To promote or not to promote, to relegate or not to relegate?
It’s the burning question of the moment, and there’s been no shortage of debate about going up and the dreaded drop, and whether one, both or neither should happen this season, whatever this season ends up looking like.
Plenty of people have had a say in recent weeks, whether it be Neil Hudgell, who has threatened to pull the plug on his investment in Hull KR, of which there has been plenty, should the threat of relegation remain, or Bradford coach John Kear, who has argued the case for an expanded Super League.
Meanwhile, amid discussion of whether or not the game should revert to one ruling body – more of that later – Super League chief executive Robert Elstone (pictured) has said relegation “would not be fair and equitable”.
He added: “Against that same backdrop, it would feel unreasonable and unfair to promote a team into Super League.”
But Robert would say that, wouldn’t he?
After all, he is employed by the twelve Super League clubs to look after their interests, as well as promote the competition as a whole.
The problem when it comes to clubs having their input is that in almost all areas under discussion, almost all of them will act through self-interest, rather than that of the game as whole.
As the coach of Bradford, John Kear is aiming to get the club back into Super League, while as the owner of Hull KR, Neil Hudgell wants to avoid another spell in the Championship.
It’s not rocket science.
I can see the argument against having relegation this year, given only a handful of games took place pre-lockdown, and that, when matches do return, they are likely to be behind closed doors to start with. And Catalans and Toronto cannot play at home, although the Wolfpack’s inability to play in Canada for a portion of a ‘normal’ season, which skews things in any case, has been accepted by all parties.
But I fear having no promotion and relegation as we know it could end up becoming the norm.
Tony Smith, a man I have a huge amount of time for, has already suggested we should return to franchising, arguing: “Promotion and relegation is not a very good business model, not based solely on where you come in the table. That’s why licensing was still by far and away the best system.”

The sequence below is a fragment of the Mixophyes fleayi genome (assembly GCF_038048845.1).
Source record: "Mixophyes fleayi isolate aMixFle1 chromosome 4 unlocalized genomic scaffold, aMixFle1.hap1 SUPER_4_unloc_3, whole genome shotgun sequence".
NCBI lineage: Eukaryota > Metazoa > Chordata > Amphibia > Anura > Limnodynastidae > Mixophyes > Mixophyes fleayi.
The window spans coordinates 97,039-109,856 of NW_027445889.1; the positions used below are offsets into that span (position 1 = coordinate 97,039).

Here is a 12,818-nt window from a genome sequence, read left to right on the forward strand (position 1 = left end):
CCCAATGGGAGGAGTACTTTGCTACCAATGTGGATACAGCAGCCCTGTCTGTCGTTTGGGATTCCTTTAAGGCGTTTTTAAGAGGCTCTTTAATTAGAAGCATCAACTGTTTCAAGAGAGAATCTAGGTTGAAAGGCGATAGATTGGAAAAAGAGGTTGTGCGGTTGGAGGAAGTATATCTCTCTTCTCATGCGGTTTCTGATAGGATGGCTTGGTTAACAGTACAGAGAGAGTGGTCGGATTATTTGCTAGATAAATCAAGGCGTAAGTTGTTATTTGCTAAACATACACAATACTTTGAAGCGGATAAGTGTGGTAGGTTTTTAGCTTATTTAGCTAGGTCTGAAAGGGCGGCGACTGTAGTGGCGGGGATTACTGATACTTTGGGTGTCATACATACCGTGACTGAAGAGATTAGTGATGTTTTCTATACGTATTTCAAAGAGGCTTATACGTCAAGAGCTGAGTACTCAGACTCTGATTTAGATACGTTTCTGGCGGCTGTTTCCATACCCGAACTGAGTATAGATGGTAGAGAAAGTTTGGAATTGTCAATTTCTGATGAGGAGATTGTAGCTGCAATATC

Of course, Tony comes from Australia, where the general attitude towards franchising is very different to here, because our sport is built on a system of promotion and relegation – just look at the current furore over what should happen with football’s Premier League.
For me, what happens on the pitch is the priority, it’s the whole point of playing.
One of the great things about sport in this country is that things go in cycles.
Look at Liverpool and Leeds United, both on the cusp of long-awaited footballing success.
And in our game, look back 40 years, for instance, and Wigan were in the Second Division and Barrow in the First.
It’s so much more interesting with those variations in fortune.
And without the chance of promotion, what is the point of the lower divisions?
For every Neil Hudgell, there is a man such as Derek Beaumont, who has invested plenty in Leigh in a so far unsuccessful bid to establish his beloved club as a regular feature in Super League.
Look also at Mark Campbell, who has kept Featherstone alive and competitive as well as developing their ground, and Jon Flatman’s achievements at York, who have risen from League One to the Championship on the back of growing crowds and who are bound for a brand new stadium.
David Hughes has put both time and money into London Broncos, who gave so much to Super League last season. Toulouse topped the Championship table with five wins from five before everything shut down, and then you have the likes of fallen giants Widnes, Halifax and Bradford, each of whom have a proud history, past top-flight experience and the potential to return there.
Yes, perhaps mistakes have been made over the years, but why should we deny those clubs, and their loyal supporters, the opportunity of another shot at the big time?
The Championship is an entertaining, competitive division, but it’s the prospect of promotion that makes it that way, and if you take that away, where’s the incentive for the likes of Messrs Beaumont, Campbell, Hughes and Flatman, whose investment is so important for our game?
The other problem with having no promotion this year is that we’re at a pivotal time in relation to the thrashing out of a new TV deal to run from 2022 onwards, which makes Super League membership even more important. Hence the efforts, including significant investment, being made by the Championship clubs, which, with no promotion, would be wasted.
I’m with John Kear in thinking the best option is to expand Super League to 14 clubs, do away with the so-called ‘loop’ fixtures, which make no sense, and have a 27-match regular-season fixture list, with home and away games plus Magic Weekend.
Keep promotion and relegation, and bring everything back under the control of the Rugby Football League, because the game can’t afford a separate body running Super League, particularly given the coronavirus crisis.
I’ve already talked about self-interest in this column, and that was a major factor in the original breakaway from the RFL, because the top-flight clubs wanted more control.
I thought that was at the expense of the game as a whole, and what must Leeds’ Gary Hetherington, who opposed the creation of a separate Super League body, be thinking to himself now?
Other than a few tweaks, like golden-point extra time, which seems to have upset as many people as it has pleased, and the shot clock, has the new set-up really brought anything to our game, and has the hefty cost proved value for money?